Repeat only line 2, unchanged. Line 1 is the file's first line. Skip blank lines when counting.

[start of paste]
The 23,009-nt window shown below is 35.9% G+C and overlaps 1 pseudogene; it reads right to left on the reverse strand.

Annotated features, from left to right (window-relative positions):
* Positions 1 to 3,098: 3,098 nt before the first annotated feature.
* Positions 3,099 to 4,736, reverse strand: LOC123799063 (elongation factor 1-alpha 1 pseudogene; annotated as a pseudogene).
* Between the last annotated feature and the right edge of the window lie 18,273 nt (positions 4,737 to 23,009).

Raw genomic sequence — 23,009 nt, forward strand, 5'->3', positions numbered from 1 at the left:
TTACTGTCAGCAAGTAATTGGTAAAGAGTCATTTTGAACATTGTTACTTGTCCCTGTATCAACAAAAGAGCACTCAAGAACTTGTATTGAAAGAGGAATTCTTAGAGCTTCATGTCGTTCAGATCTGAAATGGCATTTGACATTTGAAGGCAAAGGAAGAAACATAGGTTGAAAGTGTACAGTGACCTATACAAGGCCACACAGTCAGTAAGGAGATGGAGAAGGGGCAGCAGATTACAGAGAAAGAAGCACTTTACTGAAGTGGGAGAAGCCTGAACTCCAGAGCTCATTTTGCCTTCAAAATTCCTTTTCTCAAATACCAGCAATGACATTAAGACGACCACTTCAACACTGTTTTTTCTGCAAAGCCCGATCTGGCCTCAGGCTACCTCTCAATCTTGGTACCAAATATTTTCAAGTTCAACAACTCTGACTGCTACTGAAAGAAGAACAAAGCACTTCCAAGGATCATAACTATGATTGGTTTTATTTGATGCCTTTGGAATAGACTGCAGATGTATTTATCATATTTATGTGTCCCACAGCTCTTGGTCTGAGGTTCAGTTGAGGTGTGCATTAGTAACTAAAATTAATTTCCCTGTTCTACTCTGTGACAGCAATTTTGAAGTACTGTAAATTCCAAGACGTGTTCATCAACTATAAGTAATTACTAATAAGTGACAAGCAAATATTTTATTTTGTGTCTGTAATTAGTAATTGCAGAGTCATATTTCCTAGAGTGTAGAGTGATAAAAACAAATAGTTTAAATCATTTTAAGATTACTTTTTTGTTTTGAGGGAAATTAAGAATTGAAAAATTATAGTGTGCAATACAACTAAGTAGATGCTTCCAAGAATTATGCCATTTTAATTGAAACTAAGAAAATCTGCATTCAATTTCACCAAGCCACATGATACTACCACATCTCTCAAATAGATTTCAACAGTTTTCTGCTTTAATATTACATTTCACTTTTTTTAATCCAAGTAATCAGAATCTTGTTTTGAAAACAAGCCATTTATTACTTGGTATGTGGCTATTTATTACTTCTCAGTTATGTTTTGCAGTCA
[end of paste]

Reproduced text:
Annotated features, from left to right (window-relative positions):